Some time back I was given a book called One at a Time -- A Week in an American Animal Shelter by Diane Leigh and Marilee Geyer. This book brought back so many memories and is so heartbreaking; I think every pet owner and potential pet owner should read it. It contains the true stories of animals in a shelter, and they are accompanied by very beautiful, tender photographic portraits.

The book publisher accurately describes it as "the stories of 75 animals who passed through a northern California shelter during one week. Their gripping stories include excerpts from actual shelter records; the words of shelter workers, volunteers, and visitors; and the final conclusion of each animal's journey through the shelter system.

"Look into the eyes of these animals and let their stories give you a riveting and unforgettable glimpse into this nation's homeless animal tragedy. Whether it is the lost dog quickly reunited with his family because he was wearing an ID tag, the frightened cat given up by guardians who didn't understand the commitment of caring for her, the cat facing euthanasia or the dog joyfully adopted into a new home, each animal in One at a Time has an important lesson to teach and a powerful message to share.

One at a Time will help you to see the real faces behind the numbers, and to experience the miracles and heartbreak that play out every day in our nation's shelters... one animal at a time.

Even more importantly, One at a Time will give you hope, because this tragedy can be ended and each one of us can be part of the solution... offering us the chance to become better people, to reawaken our connection with other living beings, and to reaffirm the sanctity of life itself. The animals of One at a Time will show you how."

This book reinforces so strongly the grave importance and long-term implications of neutering, avoiding breeding, properly ID'ing and socialising your pets. But above all, it makes clear how desperately important it is that you commit yourself to your pet for his or her entire lifetime, regardless what happens.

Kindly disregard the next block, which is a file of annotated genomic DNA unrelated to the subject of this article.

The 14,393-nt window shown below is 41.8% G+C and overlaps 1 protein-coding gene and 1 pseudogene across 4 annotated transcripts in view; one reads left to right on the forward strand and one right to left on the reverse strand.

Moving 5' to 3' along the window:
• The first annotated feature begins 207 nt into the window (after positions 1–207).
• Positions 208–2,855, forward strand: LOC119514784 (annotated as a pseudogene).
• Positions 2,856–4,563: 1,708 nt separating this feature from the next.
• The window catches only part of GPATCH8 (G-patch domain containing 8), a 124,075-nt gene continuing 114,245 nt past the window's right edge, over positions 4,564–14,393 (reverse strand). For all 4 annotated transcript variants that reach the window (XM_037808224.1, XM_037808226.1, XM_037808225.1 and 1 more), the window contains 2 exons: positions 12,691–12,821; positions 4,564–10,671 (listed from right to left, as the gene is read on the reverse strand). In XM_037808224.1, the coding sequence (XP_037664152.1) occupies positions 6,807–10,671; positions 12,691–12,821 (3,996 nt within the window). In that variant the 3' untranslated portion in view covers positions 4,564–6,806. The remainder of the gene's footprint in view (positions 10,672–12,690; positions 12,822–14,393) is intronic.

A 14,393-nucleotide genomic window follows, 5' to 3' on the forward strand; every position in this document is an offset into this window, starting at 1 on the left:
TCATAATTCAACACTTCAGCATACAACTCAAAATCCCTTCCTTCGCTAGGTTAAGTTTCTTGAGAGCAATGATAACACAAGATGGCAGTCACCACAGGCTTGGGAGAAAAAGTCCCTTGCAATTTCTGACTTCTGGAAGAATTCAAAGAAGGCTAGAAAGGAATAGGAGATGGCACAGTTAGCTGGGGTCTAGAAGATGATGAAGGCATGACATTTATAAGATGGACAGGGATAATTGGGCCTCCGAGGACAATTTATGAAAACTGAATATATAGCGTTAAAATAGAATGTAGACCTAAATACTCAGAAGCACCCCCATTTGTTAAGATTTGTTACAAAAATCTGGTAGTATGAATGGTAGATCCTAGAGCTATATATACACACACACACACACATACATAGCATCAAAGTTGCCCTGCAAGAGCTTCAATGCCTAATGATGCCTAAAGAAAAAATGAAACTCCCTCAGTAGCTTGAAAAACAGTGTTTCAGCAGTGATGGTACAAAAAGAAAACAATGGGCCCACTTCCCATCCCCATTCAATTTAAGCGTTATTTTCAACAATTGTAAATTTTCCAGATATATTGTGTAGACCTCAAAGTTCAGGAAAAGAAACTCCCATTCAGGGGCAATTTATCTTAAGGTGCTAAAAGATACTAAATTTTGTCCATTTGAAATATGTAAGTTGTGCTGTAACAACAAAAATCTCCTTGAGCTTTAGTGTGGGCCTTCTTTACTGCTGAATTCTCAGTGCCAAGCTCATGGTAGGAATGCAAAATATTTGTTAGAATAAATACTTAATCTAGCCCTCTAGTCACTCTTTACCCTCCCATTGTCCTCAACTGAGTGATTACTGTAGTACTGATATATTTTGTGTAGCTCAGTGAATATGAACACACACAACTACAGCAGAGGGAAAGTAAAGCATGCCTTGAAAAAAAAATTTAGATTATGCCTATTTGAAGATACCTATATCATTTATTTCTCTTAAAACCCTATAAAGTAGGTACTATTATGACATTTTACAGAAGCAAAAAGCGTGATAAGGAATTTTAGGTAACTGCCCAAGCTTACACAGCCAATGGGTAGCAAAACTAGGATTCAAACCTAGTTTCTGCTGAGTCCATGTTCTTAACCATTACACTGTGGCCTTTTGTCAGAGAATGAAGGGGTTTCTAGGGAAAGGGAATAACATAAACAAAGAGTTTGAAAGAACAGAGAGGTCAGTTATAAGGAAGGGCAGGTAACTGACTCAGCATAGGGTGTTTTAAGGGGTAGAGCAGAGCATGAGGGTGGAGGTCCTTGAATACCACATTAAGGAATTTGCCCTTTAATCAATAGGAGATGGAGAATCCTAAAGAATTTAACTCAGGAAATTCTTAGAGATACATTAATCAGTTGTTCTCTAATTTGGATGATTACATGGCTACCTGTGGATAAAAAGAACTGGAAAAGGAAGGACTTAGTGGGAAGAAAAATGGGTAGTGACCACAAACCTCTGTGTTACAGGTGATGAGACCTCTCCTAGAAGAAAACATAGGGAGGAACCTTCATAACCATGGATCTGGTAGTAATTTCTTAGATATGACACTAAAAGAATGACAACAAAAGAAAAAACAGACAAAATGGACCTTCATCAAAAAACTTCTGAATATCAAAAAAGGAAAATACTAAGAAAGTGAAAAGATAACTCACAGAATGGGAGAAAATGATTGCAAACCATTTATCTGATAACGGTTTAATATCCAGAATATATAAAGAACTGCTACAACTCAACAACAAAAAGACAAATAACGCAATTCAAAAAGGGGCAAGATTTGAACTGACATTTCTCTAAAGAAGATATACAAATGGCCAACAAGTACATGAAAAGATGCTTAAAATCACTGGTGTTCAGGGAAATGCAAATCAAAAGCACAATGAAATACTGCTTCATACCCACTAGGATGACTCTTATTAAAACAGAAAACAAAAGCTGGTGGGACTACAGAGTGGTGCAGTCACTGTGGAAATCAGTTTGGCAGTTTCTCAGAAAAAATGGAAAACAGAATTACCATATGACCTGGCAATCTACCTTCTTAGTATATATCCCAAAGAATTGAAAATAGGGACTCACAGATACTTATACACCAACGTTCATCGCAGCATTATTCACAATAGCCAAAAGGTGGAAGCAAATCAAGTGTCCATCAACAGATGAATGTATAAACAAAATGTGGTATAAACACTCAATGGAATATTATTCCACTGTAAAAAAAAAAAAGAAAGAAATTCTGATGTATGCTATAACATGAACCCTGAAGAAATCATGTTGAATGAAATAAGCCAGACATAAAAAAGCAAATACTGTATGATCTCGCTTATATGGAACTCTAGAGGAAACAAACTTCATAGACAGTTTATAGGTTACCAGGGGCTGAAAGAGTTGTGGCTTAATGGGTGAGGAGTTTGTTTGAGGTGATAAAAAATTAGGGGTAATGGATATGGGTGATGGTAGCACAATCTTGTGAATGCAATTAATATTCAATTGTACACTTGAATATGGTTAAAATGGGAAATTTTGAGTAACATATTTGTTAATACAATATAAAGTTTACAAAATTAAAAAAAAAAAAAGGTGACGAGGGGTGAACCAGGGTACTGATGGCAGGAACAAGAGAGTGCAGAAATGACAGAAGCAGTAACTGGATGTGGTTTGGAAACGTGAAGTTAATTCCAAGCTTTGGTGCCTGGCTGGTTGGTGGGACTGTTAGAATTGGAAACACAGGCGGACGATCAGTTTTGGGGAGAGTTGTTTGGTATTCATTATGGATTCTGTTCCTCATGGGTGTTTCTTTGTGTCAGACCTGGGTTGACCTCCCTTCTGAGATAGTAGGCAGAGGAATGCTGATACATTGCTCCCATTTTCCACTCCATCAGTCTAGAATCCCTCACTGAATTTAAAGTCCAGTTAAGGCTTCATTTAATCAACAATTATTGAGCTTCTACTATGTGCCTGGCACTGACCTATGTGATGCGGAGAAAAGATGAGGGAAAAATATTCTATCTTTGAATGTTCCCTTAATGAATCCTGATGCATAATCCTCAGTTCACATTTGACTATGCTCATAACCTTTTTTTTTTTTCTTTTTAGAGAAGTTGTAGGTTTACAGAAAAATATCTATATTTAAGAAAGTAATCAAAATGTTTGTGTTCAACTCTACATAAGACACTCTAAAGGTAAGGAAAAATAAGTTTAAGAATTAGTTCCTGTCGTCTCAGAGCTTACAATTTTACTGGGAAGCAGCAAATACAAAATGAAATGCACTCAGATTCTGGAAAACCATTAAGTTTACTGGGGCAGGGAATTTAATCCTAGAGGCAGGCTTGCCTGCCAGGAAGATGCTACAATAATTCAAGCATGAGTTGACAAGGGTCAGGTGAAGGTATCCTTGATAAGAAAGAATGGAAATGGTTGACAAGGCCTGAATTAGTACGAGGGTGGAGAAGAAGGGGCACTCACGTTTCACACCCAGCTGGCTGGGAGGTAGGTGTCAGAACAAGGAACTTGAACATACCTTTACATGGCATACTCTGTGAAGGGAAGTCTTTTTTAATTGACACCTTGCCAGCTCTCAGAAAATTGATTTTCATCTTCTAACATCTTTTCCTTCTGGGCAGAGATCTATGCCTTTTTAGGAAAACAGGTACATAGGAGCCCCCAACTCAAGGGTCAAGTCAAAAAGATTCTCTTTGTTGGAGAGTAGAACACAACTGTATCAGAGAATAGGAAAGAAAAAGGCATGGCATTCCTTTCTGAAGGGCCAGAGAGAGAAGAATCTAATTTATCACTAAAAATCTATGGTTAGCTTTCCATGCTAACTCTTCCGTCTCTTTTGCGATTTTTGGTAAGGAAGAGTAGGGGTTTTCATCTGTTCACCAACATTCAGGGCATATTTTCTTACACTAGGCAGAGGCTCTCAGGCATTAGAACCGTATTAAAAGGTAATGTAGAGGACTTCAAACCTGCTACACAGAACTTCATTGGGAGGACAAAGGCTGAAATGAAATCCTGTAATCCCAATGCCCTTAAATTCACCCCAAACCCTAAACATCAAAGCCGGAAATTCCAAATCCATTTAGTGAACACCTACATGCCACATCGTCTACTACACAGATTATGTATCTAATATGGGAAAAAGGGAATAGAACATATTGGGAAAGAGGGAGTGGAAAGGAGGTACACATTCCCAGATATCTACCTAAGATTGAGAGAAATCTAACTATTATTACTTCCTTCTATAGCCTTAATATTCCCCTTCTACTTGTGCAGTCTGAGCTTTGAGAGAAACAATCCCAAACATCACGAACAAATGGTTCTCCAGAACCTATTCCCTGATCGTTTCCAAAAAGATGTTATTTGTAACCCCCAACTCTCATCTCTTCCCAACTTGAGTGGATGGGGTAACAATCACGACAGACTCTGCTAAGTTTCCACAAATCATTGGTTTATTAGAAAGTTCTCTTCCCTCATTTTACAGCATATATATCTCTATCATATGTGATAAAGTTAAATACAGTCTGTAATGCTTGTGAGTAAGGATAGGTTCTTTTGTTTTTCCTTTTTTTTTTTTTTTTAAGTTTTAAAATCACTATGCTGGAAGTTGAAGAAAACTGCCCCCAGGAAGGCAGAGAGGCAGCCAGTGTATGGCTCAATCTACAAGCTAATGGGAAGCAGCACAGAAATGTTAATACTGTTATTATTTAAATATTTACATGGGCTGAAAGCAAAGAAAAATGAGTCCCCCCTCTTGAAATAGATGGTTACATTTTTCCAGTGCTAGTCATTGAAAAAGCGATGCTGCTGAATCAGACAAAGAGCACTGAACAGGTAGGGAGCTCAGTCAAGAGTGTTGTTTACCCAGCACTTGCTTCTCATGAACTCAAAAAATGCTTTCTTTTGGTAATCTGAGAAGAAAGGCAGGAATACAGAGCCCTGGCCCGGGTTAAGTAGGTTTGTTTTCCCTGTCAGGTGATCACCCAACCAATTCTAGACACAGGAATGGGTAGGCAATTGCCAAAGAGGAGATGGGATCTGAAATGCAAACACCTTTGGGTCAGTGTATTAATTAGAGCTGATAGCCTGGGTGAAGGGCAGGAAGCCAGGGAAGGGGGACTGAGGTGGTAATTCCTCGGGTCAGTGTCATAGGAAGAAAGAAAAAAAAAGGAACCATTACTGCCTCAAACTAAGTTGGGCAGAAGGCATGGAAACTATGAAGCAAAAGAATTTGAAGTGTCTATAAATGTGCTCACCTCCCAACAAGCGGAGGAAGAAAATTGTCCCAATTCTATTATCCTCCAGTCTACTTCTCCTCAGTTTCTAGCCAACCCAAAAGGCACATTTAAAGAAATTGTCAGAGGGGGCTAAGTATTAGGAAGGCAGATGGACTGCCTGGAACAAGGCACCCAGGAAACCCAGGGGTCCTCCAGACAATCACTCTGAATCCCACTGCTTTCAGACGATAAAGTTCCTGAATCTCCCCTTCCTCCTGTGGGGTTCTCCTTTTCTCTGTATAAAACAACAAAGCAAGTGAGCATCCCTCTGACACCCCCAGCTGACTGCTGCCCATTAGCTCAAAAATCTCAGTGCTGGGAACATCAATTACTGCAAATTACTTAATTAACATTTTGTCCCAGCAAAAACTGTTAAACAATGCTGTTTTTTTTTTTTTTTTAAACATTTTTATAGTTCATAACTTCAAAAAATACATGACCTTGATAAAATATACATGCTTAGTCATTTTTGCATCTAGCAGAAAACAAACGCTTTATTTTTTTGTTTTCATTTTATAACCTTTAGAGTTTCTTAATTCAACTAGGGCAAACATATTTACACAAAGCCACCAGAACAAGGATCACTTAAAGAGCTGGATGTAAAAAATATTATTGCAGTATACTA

There is one picture of a shelter worker walking with a dog on a leash; it's taken from the back and the way the dog is trotting beside her, she looks like any other doggie happily going for a walk. Except this dog was being led to be euthanised. And the writer described it so well, capturing exactly what I used to feel:

"We have made dogs our most loyal friends, and they live that role, to the very end. And so they go willingly, with trust. They cooperate when the leash is hooked to their collar, and follow obediently on the last walk they will ever take. She didn't know what would happen to her, but she went. Willingly. With trust... a trust betrayed first by the family who lost her, and then again by a society who can do no better than offer this as their answer." Every time I catch even a glimpse of that picture, I feel so sad thinking back on what a common sight it was -- and still is -- every single day.

Please -- adopt, don't buy -- and give an abandoned pet a real chance at a full, happy life.

Monday, January 10, 2011

R & Miro

Someone wants a new doll.
(But Miro is still in the shop for now).

little red bus

Ann at little red bus did a super awesome feature on the shop. little red bus is a lovely, inspiring blog filled with beautiful finds for children. Thank you so much Ann!

Sunday, January 2, 2011

let your 'Yes' be 'Yes'